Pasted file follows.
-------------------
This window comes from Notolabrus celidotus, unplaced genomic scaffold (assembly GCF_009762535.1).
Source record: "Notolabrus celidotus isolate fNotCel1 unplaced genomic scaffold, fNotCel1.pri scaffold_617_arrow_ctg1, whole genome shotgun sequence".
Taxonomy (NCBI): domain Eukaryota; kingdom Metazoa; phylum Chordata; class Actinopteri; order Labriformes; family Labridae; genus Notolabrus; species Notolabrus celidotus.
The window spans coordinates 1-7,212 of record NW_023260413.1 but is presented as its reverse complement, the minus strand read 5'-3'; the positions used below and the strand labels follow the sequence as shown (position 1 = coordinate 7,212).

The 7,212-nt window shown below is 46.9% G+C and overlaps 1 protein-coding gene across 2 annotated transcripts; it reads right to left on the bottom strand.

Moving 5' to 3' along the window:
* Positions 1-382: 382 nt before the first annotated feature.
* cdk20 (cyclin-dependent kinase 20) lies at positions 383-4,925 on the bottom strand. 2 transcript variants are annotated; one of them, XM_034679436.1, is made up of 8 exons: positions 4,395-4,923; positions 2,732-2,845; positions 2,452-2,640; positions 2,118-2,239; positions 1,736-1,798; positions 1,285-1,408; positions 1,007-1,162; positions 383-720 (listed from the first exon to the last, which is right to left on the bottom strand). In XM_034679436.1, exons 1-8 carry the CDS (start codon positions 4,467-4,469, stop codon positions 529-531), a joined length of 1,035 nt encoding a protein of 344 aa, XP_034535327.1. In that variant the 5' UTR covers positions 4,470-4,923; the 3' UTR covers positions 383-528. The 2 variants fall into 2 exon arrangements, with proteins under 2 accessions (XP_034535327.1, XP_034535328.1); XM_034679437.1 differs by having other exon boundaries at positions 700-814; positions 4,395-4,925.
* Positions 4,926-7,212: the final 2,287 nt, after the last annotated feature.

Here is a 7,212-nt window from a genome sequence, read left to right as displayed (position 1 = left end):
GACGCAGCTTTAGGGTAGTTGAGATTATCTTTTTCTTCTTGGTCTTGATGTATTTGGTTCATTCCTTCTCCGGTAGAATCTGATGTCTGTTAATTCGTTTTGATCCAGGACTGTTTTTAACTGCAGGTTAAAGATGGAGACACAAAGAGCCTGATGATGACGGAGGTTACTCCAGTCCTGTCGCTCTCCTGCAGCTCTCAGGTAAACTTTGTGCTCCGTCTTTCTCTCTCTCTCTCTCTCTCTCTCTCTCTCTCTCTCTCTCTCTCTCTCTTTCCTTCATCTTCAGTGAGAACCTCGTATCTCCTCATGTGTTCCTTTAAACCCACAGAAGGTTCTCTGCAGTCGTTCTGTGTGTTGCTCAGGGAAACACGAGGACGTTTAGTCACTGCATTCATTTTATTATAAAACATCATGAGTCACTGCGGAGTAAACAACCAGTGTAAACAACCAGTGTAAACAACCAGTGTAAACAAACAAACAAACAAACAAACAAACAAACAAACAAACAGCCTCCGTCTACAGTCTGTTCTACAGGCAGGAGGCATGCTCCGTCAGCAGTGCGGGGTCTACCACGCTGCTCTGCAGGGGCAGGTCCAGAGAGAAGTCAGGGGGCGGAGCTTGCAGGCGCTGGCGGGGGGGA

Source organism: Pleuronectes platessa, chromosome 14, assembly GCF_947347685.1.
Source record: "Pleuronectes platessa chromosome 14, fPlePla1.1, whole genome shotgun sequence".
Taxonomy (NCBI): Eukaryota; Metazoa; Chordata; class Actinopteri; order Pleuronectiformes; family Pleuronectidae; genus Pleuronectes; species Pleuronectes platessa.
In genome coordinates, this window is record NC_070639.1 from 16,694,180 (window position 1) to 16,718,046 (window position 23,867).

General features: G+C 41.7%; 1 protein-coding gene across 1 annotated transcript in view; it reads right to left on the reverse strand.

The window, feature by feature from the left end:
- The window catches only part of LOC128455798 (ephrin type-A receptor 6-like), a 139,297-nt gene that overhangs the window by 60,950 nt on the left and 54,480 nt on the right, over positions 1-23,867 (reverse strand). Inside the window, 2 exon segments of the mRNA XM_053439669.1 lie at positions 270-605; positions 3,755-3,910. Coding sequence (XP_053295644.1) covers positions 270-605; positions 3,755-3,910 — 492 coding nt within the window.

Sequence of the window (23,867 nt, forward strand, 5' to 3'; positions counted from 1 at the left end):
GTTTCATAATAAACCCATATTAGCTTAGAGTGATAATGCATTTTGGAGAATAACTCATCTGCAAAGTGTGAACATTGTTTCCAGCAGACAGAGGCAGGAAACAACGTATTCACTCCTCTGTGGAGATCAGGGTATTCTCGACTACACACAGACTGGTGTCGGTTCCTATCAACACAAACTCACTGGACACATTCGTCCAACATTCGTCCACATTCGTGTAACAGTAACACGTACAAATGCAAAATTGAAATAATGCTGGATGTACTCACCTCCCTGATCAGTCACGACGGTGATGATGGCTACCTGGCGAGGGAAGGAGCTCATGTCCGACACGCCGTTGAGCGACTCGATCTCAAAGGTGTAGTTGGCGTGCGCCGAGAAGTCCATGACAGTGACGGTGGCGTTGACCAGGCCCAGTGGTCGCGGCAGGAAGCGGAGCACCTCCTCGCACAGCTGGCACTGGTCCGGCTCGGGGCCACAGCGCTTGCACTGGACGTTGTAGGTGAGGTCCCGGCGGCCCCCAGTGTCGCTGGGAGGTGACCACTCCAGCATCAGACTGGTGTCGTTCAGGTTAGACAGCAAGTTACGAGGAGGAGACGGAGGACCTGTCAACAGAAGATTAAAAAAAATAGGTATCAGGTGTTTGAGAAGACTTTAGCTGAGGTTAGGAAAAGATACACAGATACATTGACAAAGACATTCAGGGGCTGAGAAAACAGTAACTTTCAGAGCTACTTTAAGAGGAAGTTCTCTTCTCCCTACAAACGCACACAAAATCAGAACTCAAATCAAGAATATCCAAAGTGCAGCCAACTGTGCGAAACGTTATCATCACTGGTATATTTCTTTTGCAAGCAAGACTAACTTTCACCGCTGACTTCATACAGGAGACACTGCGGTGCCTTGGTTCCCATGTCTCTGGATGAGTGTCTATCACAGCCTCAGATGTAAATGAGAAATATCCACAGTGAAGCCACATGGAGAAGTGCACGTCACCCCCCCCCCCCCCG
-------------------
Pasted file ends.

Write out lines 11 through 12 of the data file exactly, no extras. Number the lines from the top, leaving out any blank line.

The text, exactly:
GACGCAGCTTTAGGGTAGTTGAGATTATCTTTTTCTTCTTGGTCTTGATGTATTTGGTTCATTCCTTCTCCGGTAGAATCTGATGTCTGTTAATTCGTTTTGATCCAGGACTGTTTTTAACTGCAGGTTAAAGATGGAGACACAAAGAGCCTGATGATGACGGAGGTTACTCCAGTCCTGTCGCTCTCCTGCAGCTCTCAGGTAAACTTTGTGCTCCGTCTTTCTCTCTCTCTCTCTCTCTCTCTCTCTCTCTCTCTCTCTCTCTCTCTCTTTCCTTCATCTTCAGTGAGAACCTCGTATCTCCTCATGTGTTCCTTTAAACCCACAGAAGGTTCTCTGCAGTCGTTCTGTGTGTTGCTCAGGGAAACACGAGGACGTTTAGTCACTGCATTCATTTTATTATAAAACATCATGAGTCACTGCGGAGTAAACAACCAGTGTAAACAACCAGTGTAAACAACCAGTGTAAACAAACAAACAAACAAACAAACAAACAAACAAACAAACAGCCTCCGTCTACAGTCTGTTCTACAGGCAGGAGGCATGCTCCGTCAGCAGTGCGGGGTCTACCACGCTGCTCTGCAGGGGCAGGTCCAGAGAGAAGTCAGGGGGCGGAGCTTGCAGGCGCTGGCGGGGGGGA

Source organism: Pleuronectes platessa, chromosome 14, assembly GCF_947347685.1.